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Hunter and Central Coast Development Corporation announced on Friday that it would take the final parcel of Newcastle's former heavy rail corridor, adjacent to the Crown Street light rail stop on Hunter Street, to the market in a move it says will bring jobs and residents to the city.
The 4125-square metre site has been named Rail Bridge Row in recognition of the AA Company Bridge that once crossed the site to take coal to the harbour.
Newcastle council approved rezoning of the city's former heavy rail corridor in December 2017 amid strong objections at the time from Greens councillor John Mackenzie, who argued the land could still be used for future transport needs.
Council's decision paved the way for a mix of open space, university buildings and residential and commercial development on the strip of land between Worth Place and Newcastle station after a bitter debate stretching back at least 27 years.
Hunter and Central Coast Development Corporation's acting chief executive, Valentina Misevska, said the final parcel of land going to market would present a rare investment opportunity in the Newcastle CBD.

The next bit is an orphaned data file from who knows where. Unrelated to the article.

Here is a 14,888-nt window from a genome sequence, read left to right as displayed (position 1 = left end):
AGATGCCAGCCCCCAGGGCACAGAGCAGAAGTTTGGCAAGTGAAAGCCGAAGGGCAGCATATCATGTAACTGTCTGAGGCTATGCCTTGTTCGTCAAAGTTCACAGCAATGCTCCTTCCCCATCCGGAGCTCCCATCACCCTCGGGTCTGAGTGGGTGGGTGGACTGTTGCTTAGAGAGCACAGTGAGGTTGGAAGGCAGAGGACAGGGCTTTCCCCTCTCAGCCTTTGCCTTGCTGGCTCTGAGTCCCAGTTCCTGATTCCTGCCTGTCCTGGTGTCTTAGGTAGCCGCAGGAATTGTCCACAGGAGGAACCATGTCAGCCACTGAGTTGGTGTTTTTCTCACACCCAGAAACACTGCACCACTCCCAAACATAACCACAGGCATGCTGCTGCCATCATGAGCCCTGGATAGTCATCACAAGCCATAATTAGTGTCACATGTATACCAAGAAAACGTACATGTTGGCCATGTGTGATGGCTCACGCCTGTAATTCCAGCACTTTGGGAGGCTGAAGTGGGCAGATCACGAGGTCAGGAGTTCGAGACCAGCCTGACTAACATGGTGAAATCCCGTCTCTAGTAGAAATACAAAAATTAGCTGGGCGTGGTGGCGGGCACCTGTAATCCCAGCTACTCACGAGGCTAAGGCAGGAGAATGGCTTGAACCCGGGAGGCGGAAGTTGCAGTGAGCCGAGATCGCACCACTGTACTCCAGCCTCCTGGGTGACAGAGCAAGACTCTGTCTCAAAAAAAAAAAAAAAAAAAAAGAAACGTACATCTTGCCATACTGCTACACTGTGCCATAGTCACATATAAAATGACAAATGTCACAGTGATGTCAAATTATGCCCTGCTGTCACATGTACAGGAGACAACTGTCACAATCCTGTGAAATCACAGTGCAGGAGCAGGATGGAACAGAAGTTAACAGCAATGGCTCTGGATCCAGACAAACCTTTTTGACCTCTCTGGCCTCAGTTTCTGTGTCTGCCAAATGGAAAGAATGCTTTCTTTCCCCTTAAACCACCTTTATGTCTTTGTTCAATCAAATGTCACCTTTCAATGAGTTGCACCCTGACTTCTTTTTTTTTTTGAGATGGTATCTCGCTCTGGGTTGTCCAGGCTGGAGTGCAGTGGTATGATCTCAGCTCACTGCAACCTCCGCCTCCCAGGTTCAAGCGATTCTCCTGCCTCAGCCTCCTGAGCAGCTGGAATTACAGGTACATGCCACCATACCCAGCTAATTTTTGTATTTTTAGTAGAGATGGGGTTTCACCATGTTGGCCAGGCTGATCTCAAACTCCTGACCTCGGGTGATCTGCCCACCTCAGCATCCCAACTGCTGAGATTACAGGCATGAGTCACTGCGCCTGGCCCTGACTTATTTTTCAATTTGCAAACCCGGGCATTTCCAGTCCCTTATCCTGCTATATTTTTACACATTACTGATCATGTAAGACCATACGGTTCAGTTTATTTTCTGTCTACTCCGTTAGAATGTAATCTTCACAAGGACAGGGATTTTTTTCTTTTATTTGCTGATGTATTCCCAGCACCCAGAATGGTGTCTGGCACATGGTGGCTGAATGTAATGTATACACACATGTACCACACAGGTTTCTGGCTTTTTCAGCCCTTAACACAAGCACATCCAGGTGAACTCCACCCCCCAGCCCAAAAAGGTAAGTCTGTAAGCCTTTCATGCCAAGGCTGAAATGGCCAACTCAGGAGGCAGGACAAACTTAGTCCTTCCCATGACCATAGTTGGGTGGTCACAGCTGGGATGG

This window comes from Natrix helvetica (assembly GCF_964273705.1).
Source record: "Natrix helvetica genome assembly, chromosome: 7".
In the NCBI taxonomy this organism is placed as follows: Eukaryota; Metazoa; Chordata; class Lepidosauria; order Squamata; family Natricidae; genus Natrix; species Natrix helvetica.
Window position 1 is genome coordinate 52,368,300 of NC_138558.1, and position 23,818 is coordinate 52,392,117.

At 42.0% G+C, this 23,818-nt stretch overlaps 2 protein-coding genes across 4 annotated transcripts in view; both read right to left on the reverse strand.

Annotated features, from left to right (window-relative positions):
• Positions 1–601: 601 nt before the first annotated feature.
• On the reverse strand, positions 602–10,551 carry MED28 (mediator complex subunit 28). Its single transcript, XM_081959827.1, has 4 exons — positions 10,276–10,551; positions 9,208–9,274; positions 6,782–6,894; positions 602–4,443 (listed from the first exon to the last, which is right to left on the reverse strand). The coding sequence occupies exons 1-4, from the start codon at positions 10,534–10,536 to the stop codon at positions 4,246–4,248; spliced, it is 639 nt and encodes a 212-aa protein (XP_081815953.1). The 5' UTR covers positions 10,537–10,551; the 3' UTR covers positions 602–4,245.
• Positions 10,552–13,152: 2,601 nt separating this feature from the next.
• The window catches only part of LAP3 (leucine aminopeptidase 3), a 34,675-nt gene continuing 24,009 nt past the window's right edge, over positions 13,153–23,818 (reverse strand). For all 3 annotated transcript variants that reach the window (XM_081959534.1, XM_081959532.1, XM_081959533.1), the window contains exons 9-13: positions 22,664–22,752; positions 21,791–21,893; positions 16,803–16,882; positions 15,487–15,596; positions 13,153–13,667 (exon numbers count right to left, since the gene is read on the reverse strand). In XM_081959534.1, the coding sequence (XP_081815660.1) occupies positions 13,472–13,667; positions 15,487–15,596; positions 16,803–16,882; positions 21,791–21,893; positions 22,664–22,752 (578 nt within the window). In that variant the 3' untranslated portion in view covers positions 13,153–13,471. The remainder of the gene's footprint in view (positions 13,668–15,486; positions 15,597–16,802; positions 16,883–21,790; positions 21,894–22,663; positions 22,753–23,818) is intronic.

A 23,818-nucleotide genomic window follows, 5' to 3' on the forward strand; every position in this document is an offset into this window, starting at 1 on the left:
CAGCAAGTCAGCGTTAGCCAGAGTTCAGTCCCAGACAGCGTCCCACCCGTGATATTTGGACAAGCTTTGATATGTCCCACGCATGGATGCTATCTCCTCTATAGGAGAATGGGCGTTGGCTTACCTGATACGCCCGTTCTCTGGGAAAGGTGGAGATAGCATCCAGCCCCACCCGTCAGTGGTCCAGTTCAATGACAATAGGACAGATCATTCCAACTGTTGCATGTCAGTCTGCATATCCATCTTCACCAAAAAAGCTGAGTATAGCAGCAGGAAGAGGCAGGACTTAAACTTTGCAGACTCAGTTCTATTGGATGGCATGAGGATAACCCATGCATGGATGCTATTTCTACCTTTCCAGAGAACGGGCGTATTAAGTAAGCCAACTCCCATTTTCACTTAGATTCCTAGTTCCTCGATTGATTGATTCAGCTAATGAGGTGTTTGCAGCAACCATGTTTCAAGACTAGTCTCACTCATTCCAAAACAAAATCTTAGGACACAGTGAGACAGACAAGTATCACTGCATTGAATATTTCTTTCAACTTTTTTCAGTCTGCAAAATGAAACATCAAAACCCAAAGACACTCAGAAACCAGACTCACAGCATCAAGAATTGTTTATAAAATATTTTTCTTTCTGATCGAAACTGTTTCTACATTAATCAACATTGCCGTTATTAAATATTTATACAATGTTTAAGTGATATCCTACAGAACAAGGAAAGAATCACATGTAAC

"Rail Bridge Row has an amazing street frontage along Hunter Street. The long and narrow site provides the opportunity to create a high-quality streetscape that, together with residential and commercial outcomes, will help to attract more people into the city centre," Ms Misevska said.
The announcement follows more than a year of CBD businesses struggling through disruptions caused by the city's ongoing revitalisation.
The Newcastle Herald reported in May that significant transport and parking changes had effectively driven some longstanding businesses out of the CBD as efforts to bring people into the city continued.
Hugh Sanderson, the owner and manager of NDF Camera House, who moved his business from Hunter Street to Kotara in May after 33 years in the CBD, said at the time that his business was down around 20 percent, which he attributed to disruption in the city.
The camera retailer took a 10 to 15 pecent hit, he said, when the light rail was under construction, but had hoped sales would revive when the project was completed.
"Even though it's finished, it [business] seems worse," Mr Sanderson said at the time.
Lord Mayor Nuatali Nelmes acknowledged earlier this year that some businesses had experienced "significant disruption" but believed development offered new opportunities for the city.
"It's a double-edged sword," Cr Nelmes said in May. "If nothing ever happened or no construction was done in the CBD area, then there wouldn't be any future for that CBD area."
This article first appeared on www.newcastleherald.com.au
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